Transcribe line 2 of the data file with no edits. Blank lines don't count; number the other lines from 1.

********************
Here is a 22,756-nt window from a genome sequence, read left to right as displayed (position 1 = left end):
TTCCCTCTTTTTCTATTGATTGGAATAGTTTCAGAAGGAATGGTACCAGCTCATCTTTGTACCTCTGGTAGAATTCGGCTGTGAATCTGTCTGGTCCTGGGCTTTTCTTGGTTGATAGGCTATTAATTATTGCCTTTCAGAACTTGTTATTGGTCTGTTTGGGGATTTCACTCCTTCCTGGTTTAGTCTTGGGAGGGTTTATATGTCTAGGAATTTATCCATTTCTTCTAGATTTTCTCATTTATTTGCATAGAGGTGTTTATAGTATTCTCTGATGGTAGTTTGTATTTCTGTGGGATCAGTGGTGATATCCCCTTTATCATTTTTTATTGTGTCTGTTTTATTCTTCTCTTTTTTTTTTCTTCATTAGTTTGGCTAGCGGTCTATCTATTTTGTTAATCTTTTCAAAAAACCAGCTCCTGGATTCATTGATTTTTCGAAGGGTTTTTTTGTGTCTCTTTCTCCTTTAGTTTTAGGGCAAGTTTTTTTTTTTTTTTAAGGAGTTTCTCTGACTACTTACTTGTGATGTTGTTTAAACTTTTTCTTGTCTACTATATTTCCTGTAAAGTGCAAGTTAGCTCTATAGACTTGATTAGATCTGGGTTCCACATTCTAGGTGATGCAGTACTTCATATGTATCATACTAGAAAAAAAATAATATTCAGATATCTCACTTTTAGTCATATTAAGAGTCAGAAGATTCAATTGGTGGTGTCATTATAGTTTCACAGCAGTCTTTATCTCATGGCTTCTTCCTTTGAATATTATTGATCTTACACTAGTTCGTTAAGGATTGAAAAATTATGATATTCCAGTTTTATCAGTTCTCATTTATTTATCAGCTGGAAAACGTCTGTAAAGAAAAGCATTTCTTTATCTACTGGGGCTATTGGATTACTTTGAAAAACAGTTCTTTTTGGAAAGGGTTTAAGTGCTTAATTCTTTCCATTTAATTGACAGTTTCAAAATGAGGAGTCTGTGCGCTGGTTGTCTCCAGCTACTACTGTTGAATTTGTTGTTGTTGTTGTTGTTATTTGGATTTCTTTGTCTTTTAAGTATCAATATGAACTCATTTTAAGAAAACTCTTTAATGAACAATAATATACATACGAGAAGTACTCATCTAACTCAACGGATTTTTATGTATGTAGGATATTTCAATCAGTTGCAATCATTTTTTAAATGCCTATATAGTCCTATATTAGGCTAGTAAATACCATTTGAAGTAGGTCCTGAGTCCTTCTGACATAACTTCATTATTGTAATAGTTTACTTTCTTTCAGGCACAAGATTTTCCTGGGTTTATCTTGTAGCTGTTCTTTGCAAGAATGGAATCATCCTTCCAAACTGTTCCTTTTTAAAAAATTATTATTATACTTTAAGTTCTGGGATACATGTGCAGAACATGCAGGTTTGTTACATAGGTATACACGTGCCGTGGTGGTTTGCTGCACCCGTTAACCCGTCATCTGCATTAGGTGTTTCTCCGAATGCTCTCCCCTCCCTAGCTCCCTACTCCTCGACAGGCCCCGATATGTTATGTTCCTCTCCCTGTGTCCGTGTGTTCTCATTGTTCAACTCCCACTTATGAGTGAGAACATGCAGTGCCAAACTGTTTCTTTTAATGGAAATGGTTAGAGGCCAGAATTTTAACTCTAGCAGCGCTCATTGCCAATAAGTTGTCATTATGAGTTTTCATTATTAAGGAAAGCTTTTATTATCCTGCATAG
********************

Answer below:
TTCCCTCTTTTTCTATTGATTGGAATAGTTTCAGAAGGAATGGTACCAGCTCATCTTTGTACCTCTGGTAGAATTCGGCTGTGAATCTGTCTGGTCCTGGGCTTTTCTTGGTTGATAGGCTATTAATTATTGCCTTTCAGAACTTGTTATTGGTCTGTTTGGGGATTTCACTCCTTCCTGGTTTAGTCTTGGGAGGGTTTATATGTCTAGGAATTTATCCATTTCTTCTAGATTTTCTCATTTATTTGCATAGAGGTGTTTATAGTATTCTCTGATGGTAGTTTGTATTTCTGTGGGATCAGTGGTGATATCCCCTTTATCATTTTTTATTGTGTCTGTTTTATTCTTCTCTTTTTTTTTTCTTCATTAGTTTGGCTAGCGGTCTATCTATTTTGTTAATCTTTTCAAAAAACCAGCTCCTGGATTCATTGATTTTTCGAAGGGTTTTTTTGTGTCTCTTTCTCCTTTAGTTTTAGGGCAAGTTTTTTTTTTTTTTTAAGGAGTTTCTCTGACTACTTACTTGTGATGTTGTTTAAACTTTTTCTTGTCTACTATATTTCCTGTAAAGTGCAAGTTAGCTCTATAGACTTGATTAGATCTGGGTTCCACATTCTAGGTGATGCAGTACTTCATATGTATCATACTAGAAAAAAAATAATATTCAGATATCTCACTTTTAGTCATATTAAGAGTCAGAAGATTCAATTGGTGGTGTCATTATAGTTTCACAGCAGTCTTTATCTCATGGCTTCTTCCTTTGAATATTATTGATCTTACACTAGTTCGTTAAGGATTGAAAAATTATGATATTCCAGTTTTATCAGTTCTCATTTATTTATCAGCTGGAAAACGTCTGTAAAGAAAAGCATTTCTTTATCTACTGGGGCTATTGGATTACTTTGAAAAACAGTTCTTTTTGGAAAGGGTTTAAGTGCTTAATTCTTTCCATTTAATTGACAGTTTCAAAATGAGGAGTCTGTGCGCTGGTTGTCTCCAGCTACTACTGTTGAATTTGTTGTTGTTGTTGTTGTTATTTGGATTTCTTTGTCTTTTAAGTATCAATATGAACTCATTTTAAGAAAACTCTTTAATGAACAATAATATACATACGAGAAGTACTCATCTAACTCAACGGATTTTTATGTATGTAGGATATTTCAATCAGTTGCAATCATTTTTTAAATGCCTATATAGTCCTATATTAGGCTAGTAAATACCATTTGAAGTAGGTCCTGAGTCCTTCTGACATAACTTCATTATTGTAATAGTTTACTTTCTTTCAGGCACAAGATTTTCCTGGGTTTATCTTGTAGCTGTTCTTTGCAAGAATGGAATCATCCTTCCAAACTGTTCCTTTTTAAAAAATTATTATTATACTTTAAGTTCTGGGATACATGTGCAGAACATGCAGGTTTGTTACATAGGTATACACGTGCCGTGGTGGTTTGCTGCACCCGTTAACCCGTCATCTGCATTAGGTGTTTCTCCGAATGCTCTCCCCTCCCTAGCTCCCTACTCCTCGACAGGCCCCGATATGTTATGTTCCTCTCCCTGTGTCCGTGTGTTCTCATTGTTCAACTCCCACTTATGAGTGAGAACATGCAGTGCCAAACTGTTTCTTTTAATGGAAATGGTTAGAGGCCAGAATTTTAACTCTAGCAGCGCTCATTGCCAATAAGTTGTCATTATGAGTTTTCATTATTAAGGAAAGCTTTTATTATCCTGCATAG